My lack of financial and economic background means that I couldn’t really critique the actual hypothesise that were being put forward.  However, that didn’t stop me from really enjoying the innovative ways in which the chapters were written and was certainly left thinking about these issues long after I finished reading.

The Psychopath Test – Jon Ronson

I picked this book up in a nice little London bookshop when I had to kill some time before a lecture at the CIPR building.  It generally covers Jon Ronsons experiences of interacting with purported psychopaths and those that treat and identify them.  It takes a broad approach to the realities and misconceptions of what we think when we hear the word psychopath.

The style of the book was a real bonus of the writing.  It was engaging, funny and informative to the point that it read more like a novel in places.  However, the jumping between different case studies and areas of investigation never really gave any in-depth analysis to one specific issue.  This wasn’t a real complaint from me.  I wasn’t really intending to study psychopaths but it could leave people potentially with a somewhat misrepresented view of the condition.  Indeed, the main problem with this book is that in making the compelling case for identifying the traits of psychopaths I was left basically assuming that everyone I knew was a potential case in point.

It does somewhat trivialise the condition and the treatment but then I don’t really think anyone should be reading this book to get a full picture.  It is more an overview of one man’s experiences as an investigative journalist.  Taken in that content it is entertaining and opens up the reader to the idea of studying the details to a greater extent in other forms.

Next year I hope to read far more and so any recommendations very welcome.

Assessment in the Foundation Phase: The Dangers of Curriculum Reform

13 Dec

I’m a huge supporter of the Foundation Phase and have previously blogged about why it’s the right approach for Wales’ youngest children.

It is with that in mind that I am concerned about the introduction of year on year expectations to be assessed against the Literacy and Numeracy Framework as part of the curriculum review; phase 1.

My main fear is that this will undermine the fundamental principles of stage not age development that drives the success of the Foundation Phase.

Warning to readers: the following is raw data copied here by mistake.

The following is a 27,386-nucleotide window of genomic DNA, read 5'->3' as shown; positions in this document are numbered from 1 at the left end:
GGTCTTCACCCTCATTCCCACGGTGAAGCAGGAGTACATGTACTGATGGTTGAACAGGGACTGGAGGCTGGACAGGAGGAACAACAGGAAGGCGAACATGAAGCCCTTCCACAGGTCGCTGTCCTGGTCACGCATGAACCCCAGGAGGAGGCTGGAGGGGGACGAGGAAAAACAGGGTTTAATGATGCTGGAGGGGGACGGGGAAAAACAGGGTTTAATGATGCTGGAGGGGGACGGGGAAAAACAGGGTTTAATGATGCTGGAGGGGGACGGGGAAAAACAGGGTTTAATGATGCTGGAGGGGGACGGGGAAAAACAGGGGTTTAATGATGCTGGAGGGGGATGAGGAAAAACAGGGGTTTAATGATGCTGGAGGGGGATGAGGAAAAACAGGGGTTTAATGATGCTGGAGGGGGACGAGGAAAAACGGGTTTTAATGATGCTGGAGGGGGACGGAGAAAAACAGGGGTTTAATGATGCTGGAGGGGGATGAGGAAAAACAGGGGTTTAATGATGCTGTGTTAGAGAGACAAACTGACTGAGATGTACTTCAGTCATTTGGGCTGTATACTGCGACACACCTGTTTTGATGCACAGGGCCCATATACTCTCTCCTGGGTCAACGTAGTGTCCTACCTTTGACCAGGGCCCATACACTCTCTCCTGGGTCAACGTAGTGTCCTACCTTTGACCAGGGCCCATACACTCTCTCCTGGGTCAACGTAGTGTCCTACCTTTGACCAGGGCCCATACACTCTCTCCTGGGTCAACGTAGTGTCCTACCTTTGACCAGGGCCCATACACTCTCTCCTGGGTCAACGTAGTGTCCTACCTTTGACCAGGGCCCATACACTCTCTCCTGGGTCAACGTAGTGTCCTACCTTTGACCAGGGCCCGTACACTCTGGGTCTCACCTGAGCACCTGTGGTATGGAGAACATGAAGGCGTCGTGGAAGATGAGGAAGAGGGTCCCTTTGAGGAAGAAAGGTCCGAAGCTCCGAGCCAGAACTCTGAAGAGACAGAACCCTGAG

The Welsh Government’s own foreword to the Foundation Phase Framework for children’s learning for 3-7 year olds states;

“The Foundation Phase curriculum is planned as a progressive framework that spans four years (3 to 7 years) to meet the diverse needs who are at an earlier stage of development and those who are more able. Throughout their formative years, children’s learning develops more rapidly than at any other time. However, progress is not even and children go through periods of rapid development and times when they seem to regress. A curriculum for young children should be appropriate to their stage of learning rather than focusing solely on age-related outcomes to be achieved. Children should move on to the next stages of their learning when they are developmentally ready at their own pace.”

This foreword, as the underpinning principle of the Foundation Phase, is what makes the policy work so effectively and is what has drawn international acclaim. The changes proposed to introduce year on year assessment and expectations would quite clearly contradict the fundamental pedagogy that makes up the Foundation Phase.

It is naive to expect all children to develop at the same rate and achieve the same things at the same times. Different children will advance in different skills at different speeds. Some struggling across the curriculum, some excelling in all disciplines and some improving at different rates across different interests.

As the Welsh Government’s Foundation Phase Foreword states above, there will be occasions where children’s development will fluctuate between rapid progression and regression. This can be a reflection of parental support; socio-economic backgrounds; available resources outside the school in the community or even basic principles such as the month of birth of a child. It would be detrimental to expect all children to hit the same targets and so unless the year on year expectations reflect the flexibility of the developmental achievement they will be simply seen as yardsticks that cannot be proper indicators of success.

The risks of year on year expectations far outweigh any potential benefits; creating expectations that are simply not going to be met will deflate morale and serve no purpose for children’s educational development.

‘School banding undermines the focus on collaboration’ – Western Mail Article

2 Dec


Next month will see the third annual publication of school bandings in Wales. As many people will no doubt already be aware teachers have opposed the system since the outset and are increasingly worried about the impact it is having on children’s education.